HTML5 Recipes: More on Geolocation

In an earlier recipe, we looked at Geolocation support in HTML5 Geolocation API. We covered the getCurrentPosition() method on the navigator.geolocation object that allowed to get a one-time location. Certain types of Location Based applications might need to track the user as he/she moves through an area. This could be useful in geo-fencing type applications where the user is tracked in a particular area and notifications can be sent if the user moves in or out of a predefined regions. In other words, we need our application to be notified whenever the users location changes.

The Geolocation API provides a function called watchPosition. This function takes exactly the same number and type of parameters as the getCurrentPosition function. But there are differences. It returns back a value, typically known as the Watch ID. This is used to notify to the application, that tracking has started. At any given point in time, if you wish to stop tracking the user, you can call the clearWatch() method and pass the Watch Id that was returned as part of the watchPosition() method. Note that, as with the getCurrentPosition() method, the watchPosition() method too takes the sucess callback method, the error callback method and the PositionOptions object. Whenever the location of the user changes, the browser will invoke the success callback method and pass the Position object into it, from where you can introspect the coords object to get the location details like latitude, longitude, etc.

Let us take a look at the code below:

<!DOCTYPE html>
<html>
<head>
<meta charset="utf-8">
<title>HTML GeoLocation Test</title>
<script type="text/javascript">
var watchID=0;

function startLocationTracking(){
	if (navigator.geolocation) {
		alert("Your Browser supports GeoLocation");
		watchID = navigator.geolocation.watchPosition(showCurrentLocation,errorHandler,{enableHighAccuracy: true});
	} else {
		alert("Your Browser does not support GeoLocation.");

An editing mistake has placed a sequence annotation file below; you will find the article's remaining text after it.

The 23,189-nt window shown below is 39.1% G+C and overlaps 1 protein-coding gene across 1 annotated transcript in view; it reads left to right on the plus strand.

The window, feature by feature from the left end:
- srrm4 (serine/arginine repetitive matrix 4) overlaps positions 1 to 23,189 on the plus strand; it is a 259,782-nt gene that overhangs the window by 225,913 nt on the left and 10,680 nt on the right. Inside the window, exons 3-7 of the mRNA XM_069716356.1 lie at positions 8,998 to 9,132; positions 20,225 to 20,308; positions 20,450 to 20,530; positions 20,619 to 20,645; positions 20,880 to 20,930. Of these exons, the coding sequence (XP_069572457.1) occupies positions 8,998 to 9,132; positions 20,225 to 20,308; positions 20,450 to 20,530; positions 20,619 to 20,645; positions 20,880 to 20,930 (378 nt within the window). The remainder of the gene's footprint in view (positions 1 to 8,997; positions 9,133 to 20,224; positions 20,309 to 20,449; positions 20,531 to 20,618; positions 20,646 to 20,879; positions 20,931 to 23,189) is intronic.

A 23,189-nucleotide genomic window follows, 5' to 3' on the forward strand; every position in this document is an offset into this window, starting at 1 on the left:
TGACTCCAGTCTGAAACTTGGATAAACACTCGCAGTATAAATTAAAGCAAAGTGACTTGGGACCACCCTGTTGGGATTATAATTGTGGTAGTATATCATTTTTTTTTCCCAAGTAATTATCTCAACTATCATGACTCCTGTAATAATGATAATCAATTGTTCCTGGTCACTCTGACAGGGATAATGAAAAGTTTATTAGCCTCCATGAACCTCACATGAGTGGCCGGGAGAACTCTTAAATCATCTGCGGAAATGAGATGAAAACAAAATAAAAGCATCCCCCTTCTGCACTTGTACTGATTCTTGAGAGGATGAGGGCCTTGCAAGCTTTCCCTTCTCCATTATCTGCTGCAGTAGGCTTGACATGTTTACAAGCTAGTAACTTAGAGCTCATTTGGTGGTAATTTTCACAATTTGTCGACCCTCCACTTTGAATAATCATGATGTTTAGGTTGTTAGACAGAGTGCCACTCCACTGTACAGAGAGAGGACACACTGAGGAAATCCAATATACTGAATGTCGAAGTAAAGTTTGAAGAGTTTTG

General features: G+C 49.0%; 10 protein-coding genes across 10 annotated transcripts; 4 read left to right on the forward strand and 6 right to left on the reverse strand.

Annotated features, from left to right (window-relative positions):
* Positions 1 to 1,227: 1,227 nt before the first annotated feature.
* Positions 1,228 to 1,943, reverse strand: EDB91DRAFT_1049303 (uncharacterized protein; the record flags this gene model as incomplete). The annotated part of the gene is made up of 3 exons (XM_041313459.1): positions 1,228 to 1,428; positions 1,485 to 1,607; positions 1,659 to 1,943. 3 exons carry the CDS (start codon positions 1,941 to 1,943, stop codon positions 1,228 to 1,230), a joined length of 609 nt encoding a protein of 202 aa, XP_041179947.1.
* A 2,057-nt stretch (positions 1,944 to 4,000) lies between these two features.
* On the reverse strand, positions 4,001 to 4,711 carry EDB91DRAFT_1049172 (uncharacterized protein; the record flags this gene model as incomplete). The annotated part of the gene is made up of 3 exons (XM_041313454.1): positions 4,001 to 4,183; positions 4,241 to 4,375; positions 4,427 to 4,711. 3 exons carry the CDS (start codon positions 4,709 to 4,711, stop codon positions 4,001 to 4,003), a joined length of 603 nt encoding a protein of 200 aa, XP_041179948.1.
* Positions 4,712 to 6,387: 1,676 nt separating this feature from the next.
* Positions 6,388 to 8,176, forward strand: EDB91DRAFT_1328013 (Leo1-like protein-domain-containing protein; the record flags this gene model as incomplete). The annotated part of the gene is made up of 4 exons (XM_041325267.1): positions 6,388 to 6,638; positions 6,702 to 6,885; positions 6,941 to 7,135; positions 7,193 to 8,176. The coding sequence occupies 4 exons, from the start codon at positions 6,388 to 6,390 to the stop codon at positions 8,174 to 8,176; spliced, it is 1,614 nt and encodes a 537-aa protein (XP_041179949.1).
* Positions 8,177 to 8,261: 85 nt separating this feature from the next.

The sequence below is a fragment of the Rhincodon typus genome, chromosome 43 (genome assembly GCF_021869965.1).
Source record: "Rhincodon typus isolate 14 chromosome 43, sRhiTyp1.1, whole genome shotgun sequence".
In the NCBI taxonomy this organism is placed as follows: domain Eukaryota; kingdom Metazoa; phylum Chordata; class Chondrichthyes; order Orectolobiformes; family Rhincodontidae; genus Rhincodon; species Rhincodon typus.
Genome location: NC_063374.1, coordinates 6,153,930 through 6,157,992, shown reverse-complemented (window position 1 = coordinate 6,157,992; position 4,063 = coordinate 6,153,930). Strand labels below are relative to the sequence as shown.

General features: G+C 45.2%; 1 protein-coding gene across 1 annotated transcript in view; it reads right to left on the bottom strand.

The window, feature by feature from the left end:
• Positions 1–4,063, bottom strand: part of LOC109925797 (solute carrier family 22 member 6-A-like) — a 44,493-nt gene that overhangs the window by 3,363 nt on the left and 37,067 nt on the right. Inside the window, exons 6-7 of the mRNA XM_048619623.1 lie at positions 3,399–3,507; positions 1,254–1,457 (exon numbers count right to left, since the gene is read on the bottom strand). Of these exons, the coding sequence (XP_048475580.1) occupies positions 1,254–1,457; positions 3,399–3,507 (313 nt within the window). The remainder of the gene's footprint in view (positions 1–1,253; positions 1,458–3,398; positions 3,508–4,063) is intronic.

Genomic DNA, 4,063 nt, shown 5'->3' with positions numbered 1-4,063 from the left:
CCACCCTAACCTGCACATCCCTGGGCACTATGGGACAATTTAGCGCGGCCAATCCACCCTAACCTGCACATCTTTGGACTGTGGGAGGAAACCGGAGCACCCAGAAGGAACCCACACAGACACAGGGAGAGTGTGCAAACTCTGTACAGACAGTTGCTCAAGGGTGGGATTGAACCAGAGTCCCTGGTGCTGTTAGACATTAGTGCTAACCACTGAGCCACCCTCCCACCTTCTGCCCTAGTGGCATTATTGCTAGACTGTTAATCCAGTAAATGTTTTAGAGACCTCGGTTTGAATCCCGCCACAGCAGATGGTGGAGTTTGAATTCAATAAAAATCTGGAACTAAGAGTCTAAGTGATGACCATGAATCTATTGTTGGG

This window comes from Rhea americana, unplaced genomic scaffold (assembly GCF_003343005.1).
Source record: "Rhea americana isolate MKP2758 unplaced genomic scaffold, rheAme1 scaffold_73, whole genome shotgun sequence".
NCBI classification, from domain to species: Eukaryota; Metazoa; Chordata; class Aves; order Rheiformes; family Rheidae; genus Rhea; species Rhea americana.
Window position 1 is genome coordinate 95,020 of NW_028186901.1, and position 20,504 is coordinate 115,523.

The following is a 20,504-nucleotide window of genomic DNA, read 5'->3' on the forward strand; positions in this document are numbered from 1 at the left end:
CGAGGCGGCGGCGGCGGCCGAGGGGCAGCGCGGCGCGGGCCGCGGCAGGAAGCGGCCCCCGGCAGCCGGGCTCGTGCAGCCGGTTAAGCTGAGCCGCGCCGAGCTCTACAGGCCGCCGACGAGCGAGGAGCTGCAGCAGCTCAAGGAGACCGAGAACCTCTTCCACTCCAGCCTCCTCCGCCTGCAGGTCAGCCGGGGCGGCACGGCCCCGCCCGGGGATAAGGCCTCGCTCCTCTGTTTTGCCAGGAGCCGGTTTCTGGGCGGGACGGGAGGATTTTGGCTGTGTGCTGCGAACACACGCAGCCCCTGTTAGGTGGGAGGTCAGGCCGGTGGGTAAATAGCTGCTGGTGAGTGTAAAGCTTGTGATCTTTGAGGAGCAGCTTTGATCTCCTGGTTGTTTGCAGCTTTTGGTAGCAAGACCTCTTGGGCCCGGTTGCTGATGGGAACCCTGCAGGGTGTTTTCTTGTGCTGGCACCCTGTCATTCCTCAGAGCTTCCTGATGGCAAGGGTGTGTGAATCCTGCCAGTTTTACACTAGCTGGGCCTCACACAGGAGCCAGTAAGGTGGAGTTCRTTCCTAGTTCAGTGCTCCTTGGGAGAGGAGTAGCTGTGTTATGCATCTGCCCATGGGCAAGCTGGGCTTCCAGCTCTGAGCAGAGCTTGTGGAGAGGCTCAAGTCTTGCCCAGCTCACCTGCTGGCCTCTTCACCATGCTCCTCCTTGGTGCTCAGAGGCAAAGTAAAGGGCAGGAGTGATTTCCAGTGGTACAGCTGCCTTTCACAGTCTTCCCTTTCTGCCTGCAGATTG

}
}

function showCurrentLocation(position){
	document.getElementById("mylocation").innerHTML = "Tracking your position --> Current Latitude : " + position.coords.latitude + " , Longitude : " + position.coords.longitude;
}

function errorHandler(error){
	  alert("Error while retrieving current position. Error code: " + error.code + ",Message: " + error.message);
}

function stopLocationTracking(){
	if (watchID > 0) {
		navigator.geolocation.clearWatch(watchID);
		alert("Stopped Tracking Location");
	}
}

</script>
</head>
<body>
<div id="main">
	<div id="mylocation"></div>
	<input type="button" value="Start Tracking Me" onclick="startLocationTracking()"/>
	<input type="button" value="Stop Tracking Me" onclick="stopLocationTracking()"/>
</div>
</body>
</html>

Let us break the code down now:

  • We have defined two buttons, “Start Tracking Me” and “Stop Tracking Me”. When the “Start Tracking Me” button is clicked, we invoke the startLocationTracking() method.
  • The startLocationTracking() method will first determine if geolocation support is present in the browser. If it is not, we simply end the exercise. If it is supported, we invoke the watchPosition() method. This method takes 3 parameters: success callback, error callback and a PositionOptions object as was explained in the earlier recipe. The key thing to note here is that an ID that we call the watchID is returned and we store that.
  • The success callback method will be invoked whenever a location is obtained. The browser is responsible for tracking the location and since we have used the watchPosition method, any changes in location will result in the success callback method getting invoked. The success callback method is passed a Position object, from which we extract out the coords attribute and show the latitude and longitude.